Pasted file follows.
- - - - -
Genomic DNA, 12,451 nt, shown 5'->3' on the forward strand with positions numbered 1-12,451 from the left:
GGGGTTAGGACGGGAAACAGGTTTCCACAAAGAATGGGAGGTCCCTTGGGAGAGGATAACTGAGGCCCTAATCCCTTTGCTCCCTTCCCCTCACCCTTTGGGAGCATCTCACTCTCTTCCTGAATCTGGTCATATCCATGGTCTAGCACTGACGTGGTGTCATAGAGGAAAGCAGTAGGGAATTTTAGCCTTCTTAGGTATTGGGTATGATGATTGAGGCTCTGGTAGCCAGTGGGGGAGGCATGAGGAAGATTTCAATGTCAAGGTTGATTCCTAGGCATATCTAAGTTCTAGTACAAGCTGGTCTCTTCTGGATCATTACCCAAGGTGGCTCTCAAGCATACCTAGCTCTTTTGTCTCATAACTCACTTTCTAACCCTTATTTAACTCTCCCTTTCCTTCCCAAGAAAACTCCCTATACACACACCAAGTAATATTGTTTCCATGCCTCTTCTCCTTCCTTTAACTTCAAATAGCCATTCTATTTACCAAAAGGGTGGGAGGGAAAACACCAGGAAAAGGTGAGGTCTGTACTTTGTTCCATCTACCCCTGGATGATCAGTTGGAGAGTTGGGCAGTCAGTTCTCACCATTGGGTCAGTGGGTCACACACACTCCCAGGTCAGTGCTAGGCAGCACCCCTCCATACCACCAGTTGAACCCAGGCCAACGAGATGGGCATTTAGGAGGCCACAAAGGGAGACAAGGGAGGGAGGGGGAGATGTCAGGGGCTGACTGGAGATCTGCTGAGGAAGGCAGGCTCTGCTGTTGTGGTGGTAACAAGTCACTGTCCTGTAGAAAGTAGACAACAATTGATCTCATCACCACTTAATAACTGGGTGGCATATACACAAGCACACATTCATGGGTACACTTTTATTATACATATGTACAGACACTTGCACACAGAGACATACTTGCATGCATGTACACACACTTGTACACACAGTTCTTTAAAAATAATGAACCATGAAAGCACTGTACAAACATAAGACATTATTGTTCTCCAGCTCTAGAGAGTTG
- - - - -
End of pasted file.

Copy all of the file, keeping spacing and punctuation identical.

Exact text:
Genomic DNA, 12,451 nt, shown 5'->3' on the forward strand with positions numbered 1-12,451 from the left:
GGGGTTAGGACGGGAAACAGGTTTCCACAAAGAATGGGAGGTCCCTTGGGAGAGGATAACTGAGGCCCTAATCCCTTTGCTCCCTTCCCCTCACCCTTTGGGAGCATCTCACTCTCTTCCTGAATCTGGTCATATCCATGGTCTAGCACTGACGTGGTGTCATAGAGGAAAGCAGTAGGGAATTTTAGCCTTCTTAGGTATTGGGTATGATGATTGAGGCTCTGGTAGCCAGTGGGGGAGGCATGAGGAAGATTTCAATGTCAAGGTTGATTCCTAGGCATATCTAAGTTCTAGTACAAGCTGGTCTCTTCTGGATCATTACCCAAGGTGGCTCTCAAGCATACCTAGCTCTTTTGTCTCATAACTCACTTTCTAACCCTTATTTAACTCTCCCTTTCCTTCCCAAGAAAACTCCCTATACACACACCAAGTAATATTGTTTCCATGCCTCTTCTCCTTCCTTTAACTTCAAATAGCCATTCTATTTACCAAAAGGGTGGGAGGGAAAACACCAGGAAAAGGTGAGGTCTGTACTTTGTTCCATCTACCCCTGGATGATCAGTTGGAGAGTTGGGCAGTCAGTTCTCACCATTGGGTCAGTGGGTCACACACACTCCCAGGTCAGTGCTAGGCAGCACCCCTCCATACCACCAGTTGAACCCAGGCCAACGAGATGGGCATTTAGGAGGCCACAAAGGGAGACAAGGGAGGGAGGGGGAGATGTCAGGGGCTGACTGGAGATCTGCTGAGGAAGGCAGGCTCTGCTGTTGTGGTGGTAACAAGTCACTGTCCTGTAGAAAGTAGACAACAATTGATCTCATCACCACTTAATAACTGGGTGGCATATACACAAGCACACATTCATGGGTACACTTTTATTATACATATGTACAGACACTTGCACACAGAGACATACTTGCATGCATGTACACACACTTGTACACACAGTTCTTTAAAAATAATGAACCATGAAAGCACTGTACAAACATAAGACATTATTGTTCTCCAGCTCTAGAGAGTTG